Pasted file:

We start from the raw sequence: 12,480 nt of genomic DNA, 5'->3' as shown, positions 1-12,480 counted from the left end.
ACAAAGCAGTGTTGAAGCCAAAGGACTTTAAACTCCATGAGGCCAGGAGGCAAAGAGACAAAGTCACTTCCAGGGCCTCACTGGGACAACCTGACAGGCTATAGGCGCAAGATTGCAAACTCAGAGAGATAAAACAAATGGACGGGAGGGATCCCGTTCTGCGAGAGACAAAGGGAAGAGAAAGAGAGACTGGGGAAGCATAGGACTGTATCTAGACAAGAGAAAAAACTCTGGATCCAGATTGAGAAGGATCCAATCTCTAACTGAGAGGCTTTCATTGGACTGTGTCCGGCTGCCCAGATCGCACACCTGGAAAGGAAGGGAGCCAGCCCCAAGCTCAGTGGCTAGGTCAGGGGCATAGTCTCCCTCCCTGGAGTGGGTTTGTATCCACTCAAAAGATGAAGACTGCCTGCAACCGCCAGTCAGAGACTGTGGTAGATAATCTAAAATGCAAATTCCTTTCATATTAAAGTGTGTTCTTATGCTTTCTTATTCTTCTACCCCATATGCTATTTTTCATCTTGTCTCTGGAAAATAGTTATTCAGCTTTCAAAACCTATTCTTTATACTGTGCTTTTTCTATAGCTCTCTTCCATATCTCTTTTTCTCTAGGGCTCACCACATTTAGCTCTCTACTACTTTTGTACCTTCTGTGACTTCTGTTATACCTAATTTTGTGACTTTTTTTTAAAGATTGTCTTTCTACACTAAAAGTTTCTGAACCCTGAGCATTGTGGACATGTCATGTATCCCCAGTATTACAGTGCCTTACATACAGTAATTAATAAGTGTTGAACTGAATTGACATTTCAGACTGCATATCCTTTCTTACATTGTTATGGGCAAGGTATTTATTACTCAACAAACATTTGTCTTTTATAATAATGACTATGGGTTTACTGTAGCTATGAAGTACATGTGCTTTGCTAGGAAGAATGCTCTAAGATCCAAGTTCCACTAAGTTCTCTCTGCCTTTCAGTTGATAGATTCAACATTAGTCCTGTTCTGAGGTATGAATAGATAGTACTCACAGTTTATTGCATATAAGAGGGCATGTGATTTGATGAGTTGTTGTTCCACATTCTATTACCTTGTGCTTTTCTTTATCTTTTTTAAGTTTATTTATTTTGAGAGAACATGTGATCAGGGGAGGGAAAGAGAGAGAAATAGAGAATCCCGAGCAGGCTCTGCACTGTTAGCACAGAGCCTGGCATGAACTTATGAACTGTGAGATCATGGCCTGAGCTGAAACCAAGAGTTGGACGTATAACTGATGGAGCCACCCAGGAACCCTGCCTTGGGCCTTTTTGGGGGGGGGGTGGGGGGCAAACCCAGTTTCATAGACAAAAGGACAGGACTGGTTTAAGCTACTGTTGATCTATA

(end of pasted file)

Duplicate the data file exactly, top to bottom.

We start from the raw sequence: 12,480 nt of genomic DNA, 5'->3' as shown, positions 1-12,480 counted from the left end.
ACAAAGCAGTGTTGAAGCCAAAGGACTTTAAACTCCATGAGGCCAGGAGGCAAAGAGACAAAGTCACTTCCAGGGCCTCACTGGGACAACCTGACAGGCTATAGGCGCAAGATTGCAAACTCAGAGAGATAAAACAAATGGACGGGAGGGATCCCGTTCTGCGAGAGACAAAGGGAAGAGAAAGAGAGACTGGGGAAGCATAGGACTGTATCTAGACAAGAGAAAAAACTCTGGATCCAGATTGAGAAGGATCCAATCTCTAACTGAGAGGCTTTCATTGGACTGTGTCCGGCTGCCCAGATCGCACACCTGGAAAGGAAGGGAGCCAGCCCCAAGCTCAGTGGCTAGGTCAGGGGCATAGTCTCCCTCCCTGGAGTGGGTTTGTATCCACTCAAAAGATGAAGACTGCCTGCAACCGCCAGTCAGAGACTGTGGTAGATAATCTAAAATGCAAATTCCTTTCATATTAAAGTGTGTTCTTATGCTTTCTTATTCTTCTACCCCATATGCTATTTTTCATCTTGTCTCTGGAAAATAGTTATTCAGCTTTCAAAACCTATTCTTTATACTGTGCTTTTTCTATAGCTCTCTTCCATATCTCTTTTTCTCTAGGGCTCACCACATTTAGCTCTCTACTACTTTTGTACCTTCTGTGACTTCTGTTATACCTAATTTTGTGACTTTTTTTTAAAGATTGTCTTTCTACACTAAAAGTTTCTGAACCCTGAGCATTGTGGACATGTCATGTATCCCCAGTATTACAGTGCCTTACATACAGTAATTAATAAGTGTTGAACTGAATTGACATTTCAGACTGCATATCCTTTCTTACATTGTTATGGGCAAGGTATTTATTACTCAACAAACATTTGTCTTTTATAATAATGACTATGGGTTTACTGTAGCTATGAAGTACATGTGCTTTGCTAGGAAGAATGCTCTAAGATCCAAGTTCCACTAAGTTCTCTCTGCCTTTCAGTTGATAGATTCAACATTAGTCCTGTTCTGAGGTATGAATAGATAGTACTCACAGTTTATTGCATATAAGAGGGCATGTGATTTGATGAGTTGTTGTTCCACATTCTATTACCTTGTGCTTTTCTTTATCTTTTTTAAGTTTATTTATTTTGAGAGAACATGTGATCAGGGGAGGGAAAGAGAGAGAAATAGAGAATCCCGAGCAGGCTCTGCACTGTTAGCACAGAGCCTGGCATGAACTTATGAACTGTGAGATCATGGCCTGAGCTGAAACCAAGAGTTGGACGTATAACTGATGGAGCCACCCAGGAACCCTGCCTTGGGCCTTTTTGGGGGGGGGGTGGGGGGCAAACCCAGTTTCATAGACAAAAGGACAGGACTGGTTTAAGCTACTGTTGATCTATA